wind quintet and percussion

It has always fascinated me to think that, among the reasons for which some composers make direct reference to other composers’ music within their own music there is one which animates a belief — perhaps unconscious — that such references convey, or may themselves be, magic. Very often these citations receive from the host composer a special, almost referential treatment that, I suspect, mirrors the intensity of this belief. In Reception and Offering Music, I have tried to extend this notion somewhat further.

By fashioning a number of musical quotations that either overlap, adjoin or evolve into one another so as to depict the sense of transmission or transference between composers, and by placing these references within a context which is expressly the acoustical context of Tibetan ritual music, I am suggesting that some composers seems to assimilate the achievements of earlier composers much like the way Tibetan mystics come to accept the possibility of communication (visualization, transfer) with buddhas and bodhisattvas. Both the entity invoked (assimilated) and the invocation (assimilation) are magical.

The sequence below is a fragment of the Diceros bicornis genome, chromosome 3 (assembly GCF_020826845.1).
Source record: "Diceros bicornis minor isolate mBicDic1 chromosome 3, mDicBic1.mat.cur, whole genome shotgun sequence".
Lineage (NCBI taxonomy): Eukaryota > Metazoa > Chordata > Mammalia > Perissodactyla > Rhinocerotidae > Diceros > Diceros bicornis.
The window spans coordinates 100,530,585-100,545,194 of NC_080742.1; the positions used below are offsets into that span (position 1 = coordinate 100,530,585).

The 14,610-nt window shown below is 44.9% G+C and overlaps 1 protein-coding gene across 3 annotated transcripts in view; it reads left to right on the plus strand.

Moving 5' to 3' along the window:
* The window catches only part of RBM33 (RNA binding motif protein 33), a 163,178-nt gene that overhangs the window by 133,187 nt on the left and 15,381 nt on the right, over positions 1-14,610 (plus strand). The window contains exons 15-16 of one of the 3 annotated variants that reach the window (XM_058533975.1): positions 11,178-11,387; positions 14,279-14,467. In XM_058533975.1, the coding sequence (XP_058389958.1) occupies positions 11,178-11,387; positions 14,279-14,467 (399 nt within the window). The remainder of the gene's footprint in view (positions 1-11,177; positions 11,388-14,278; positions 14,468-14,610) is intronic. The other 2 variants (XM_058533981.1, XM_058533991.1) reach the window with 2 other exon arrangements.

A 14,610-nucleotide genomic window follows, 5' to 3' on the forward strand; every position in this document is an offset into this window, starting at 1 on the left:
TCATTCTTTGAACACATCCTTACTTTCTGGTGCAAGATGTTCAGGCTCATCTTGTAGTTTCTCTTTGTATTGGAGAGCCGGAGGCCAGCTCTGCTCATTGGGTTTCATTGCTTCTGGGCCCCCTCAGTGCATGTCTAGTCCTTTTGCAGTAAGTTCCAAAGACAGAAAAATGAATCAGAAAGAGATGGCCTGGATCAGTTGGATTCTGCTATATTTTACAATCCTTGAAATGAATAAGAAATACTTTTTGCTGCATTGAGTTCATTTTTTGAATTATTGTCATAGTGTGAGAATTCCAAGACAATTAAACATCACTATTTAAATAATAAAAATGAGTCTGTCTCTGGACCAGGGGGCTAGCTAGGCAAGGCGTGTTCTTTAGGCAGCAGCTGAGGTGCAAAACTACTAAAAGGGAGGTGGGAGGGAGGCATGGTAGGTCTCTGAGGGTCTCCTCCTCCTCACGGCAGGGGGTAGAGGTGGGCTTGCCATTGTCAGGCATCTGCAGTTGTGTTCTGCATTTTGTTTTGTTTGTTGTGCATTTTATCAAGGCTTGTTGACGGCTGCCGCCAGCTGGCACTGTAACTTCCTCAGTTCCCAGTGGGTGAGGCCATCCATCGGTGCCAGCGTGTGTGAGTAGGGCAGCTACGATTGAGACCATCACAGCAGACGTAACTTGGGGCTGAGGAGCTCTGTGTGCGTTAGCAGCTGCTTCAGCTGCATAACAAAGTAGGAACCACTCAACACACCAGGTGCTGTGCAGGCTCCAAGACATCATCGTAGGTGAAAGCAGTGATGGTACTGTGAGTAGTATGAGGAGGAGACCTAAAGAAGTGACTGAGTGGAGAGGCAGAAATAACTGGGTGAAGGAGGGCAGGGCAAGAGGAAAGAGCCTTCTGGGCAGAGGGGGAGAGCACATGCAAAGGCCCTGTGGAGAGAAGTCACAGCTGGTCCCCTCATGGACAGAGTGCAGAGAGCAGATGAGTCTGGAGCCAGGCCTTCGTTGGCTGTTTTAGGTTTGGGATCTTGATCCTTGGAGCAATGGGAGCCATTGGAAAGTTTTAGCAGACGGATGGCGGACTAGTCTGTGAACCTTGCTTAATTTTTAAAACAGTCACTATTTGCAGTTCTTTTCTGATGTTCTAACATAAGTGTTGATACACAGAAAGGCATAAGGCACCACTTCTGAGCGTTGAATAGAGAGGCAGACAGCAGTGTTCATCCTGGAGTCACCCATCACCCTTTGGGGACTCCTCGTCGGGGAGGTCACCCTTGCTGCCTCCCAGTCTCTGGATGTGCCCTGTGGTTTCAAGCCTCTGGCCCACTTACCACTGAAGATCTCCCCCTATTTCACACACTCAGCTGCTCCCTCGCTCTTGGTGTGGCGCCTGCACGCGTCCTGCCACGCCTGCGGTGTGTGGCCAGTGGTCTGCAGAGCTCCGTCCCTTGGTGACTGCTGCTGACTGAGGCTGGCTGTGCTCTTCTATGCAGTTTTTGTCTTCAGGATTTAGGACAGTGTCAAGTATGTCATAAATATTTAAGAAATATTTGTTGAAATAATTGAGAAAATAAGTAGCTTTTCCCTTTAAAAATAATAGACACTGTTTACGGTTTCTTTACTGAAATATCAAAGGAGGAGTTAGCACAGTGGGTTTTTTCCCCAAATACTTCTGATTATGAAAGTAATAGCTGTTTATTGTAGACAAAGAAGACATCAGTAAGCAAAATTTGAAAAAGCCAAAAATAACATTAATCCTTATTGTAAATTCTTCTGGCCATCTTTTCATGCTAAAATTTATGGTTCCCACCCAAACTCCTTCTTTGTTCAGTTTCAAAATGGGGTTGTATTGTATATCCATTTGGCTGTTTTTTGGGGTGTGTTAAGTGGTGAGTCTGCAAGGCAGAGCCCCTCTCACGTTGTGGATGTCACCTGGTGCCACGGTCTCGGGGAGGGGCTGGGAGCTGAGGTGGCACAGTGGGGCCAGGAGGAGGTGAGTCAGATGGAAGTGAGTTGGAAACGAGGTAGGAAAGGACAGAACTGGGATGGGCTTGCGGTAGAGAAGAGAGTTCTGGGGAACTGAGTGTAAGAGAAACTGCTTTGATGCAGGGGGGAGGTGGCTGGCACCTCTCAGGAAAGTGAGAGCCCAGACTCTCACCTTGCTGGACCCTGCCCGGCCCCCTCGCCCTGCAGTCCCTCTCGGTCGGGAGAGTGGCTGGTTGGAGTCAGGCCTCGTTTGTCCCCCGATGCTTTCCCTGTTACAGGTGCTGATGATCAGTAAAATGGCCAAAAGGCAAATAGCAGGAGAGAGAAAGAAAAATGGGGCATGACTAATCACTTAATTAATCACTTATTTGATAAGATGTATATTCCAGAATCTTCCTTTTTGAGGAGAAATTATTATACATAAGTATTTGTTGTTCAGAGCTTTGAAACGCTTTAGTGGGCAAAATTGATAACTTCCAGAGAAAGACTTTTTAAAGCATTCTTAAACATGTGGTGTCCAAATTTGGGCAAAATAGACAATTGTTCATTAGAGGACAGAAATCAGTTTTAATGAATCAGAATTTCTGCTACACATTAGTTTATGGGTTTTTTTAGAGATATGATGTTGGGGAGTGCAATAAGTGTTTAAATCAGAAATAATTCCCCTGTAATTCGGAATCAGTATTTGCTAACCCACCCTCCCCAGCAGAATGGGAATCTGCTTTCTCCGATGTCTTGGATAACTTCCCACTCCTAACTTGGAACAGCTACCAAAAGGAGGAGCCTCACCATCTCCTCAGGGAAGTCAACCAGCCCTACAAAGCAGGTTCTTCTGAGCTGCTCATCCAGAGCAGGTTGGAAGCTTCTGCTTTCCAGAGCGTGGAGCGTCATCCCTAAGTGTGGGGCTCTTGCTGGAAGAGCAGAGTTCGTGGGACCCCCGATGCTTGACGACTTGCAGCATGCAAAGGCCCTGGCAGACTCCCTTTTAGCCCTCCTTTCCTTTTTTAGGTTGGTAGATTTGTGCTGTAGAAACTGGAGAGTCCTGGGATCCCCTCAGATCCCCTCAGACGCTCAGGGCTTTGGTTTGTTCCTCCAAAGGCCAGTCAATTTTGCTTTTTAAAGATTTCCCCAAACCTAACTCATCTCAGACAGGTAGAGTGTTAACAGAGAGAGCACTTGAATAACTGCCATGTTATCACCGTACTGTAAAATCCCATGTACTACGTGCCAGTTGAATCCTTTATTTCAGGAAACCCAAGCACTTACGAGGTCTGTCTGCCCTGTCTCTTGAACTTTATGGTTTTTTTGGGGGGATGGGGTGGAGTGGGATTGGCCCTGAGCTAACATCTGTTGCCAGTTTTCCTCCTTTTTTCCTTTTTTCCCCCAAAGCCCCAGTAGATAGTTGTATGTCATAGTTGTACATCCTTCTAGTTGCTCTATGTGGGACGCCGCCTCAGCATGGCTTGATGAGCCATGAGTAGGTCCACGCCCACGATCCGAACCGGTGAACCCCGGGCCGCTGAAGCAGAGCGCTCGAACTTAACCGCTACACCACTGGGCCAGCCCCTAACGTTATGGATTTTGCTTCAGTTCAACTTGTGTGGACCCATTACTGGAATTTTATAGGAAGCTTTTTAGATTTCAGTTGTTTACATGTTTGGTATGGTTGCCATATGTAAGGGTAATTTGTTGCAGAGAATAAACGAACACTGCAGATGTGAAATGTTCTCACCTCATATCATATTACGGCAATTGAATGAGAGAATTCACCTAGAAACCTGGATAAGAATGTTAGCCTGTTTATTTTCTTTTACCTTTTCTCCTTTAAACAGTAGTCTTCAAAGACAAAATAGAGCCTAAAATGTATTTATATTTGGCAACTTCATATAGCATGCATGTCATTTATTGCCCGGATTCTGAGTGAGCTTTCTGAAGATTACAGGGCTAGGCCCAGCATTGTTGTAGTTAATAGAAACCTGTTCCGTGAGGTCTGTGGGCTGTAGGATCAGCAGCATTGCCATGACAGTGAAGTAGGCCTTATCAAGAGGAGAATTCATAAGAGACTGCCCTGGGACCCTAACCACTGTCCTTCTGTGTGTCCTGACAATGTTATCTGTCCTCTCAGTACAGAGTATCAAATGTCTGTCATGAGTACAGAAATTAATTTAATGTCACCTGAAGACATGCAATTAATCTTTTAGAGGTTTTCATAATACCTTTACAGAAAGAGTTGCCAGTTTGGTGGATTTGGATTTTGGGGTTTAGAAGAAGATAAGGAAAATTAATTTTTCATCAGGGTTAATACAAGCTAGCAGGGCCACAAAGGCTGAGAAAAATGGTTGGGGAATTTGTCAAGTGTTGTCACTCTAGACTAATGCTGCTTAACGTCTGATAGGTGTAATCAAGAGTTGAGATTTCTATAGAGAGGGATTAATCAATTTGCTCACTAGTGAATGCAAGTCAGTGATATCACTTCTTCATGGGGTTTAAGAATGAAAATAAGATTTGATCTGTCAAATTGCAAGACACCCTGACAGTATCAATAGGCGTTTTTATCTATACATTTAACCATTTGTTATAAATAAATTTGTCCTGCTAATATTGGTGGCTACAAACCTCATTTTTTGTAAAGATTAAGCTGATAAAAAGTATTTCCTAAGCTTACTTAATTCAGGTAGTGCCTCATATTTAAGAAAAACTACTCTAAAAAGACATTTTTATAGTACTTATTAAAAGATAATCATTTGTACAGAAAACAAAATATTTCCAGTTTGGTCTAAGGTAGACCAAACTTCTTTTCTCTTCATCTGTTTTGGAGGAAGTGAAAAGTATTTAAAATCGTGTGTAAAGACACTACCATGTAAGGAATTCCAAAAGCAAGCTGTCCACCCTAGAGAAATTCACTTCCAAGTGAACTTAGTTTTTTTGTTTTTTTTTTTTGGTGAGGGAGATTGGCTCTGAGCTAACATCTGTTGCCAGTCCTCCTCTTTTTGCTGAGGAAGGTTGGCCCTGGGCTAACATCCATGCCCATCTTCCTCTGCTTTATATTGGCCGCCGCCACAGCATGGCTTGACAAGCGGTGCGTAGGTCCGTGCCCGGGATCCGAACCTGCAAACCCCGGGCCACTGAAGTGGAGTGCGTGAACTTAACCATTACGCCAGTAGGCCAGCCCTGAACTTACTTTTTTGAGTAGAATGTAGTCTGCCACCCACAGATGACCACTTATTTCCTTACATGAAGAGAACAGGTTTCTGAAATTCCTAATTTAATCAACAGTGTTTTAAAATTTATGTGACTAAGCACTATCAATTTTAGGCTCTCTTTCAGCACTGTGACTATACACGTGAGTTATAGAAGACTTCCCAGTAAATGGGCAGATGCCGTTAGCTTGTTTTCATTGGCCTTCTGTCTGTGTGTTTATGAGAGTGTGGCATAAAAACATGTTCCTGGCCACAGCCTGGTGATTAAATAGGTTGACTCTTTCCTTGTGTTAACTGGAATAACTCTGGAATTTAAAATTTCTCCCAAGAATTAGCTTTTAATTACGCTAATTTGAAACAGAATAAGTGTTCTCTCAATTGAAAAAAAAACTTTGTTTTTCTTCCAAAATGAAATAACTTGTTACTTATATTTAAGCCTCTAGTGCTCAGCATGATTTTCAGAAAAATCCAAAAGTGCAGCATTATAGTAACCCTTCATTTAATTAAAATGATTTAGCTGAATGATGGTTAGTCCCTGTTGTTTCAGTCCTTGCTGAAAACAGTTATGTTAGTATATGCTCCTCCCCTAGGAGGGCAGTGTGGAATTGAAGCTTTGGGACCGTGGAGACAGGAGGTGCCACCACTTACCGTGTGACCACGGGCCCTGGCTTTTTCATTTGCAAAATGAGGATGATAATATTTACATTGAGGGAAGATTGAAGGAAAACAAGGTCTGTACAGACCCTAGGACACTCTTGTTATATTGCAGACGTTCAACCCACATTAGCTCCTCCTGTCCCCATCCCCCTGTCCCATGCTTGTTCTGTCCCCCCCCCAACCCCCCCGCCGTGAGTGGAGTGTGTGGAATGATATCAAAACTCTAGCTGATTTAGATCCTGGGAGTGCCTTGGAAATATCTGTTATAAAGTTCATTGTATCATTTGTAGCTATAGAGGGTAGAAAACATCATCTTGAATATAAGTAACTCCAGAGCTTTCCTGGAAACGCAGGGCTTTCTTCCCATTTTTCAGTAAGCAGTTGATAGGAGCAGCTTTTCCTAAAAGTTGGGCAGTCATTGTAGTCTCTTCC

Reception and Offering Music, thus, seeks to welcome and render homage to the apparitions-in-sound of various composers for whom the designation buddha or bodhisattva (one about to become a buddha) should indeed be fitting, not only in view of the paths they undertook to travel during their artistic lives, but also for the influence they generated along the way.

Reception and Offering Music was commissioned by the York Winds, and was given its first performance in Toronto, March 1976.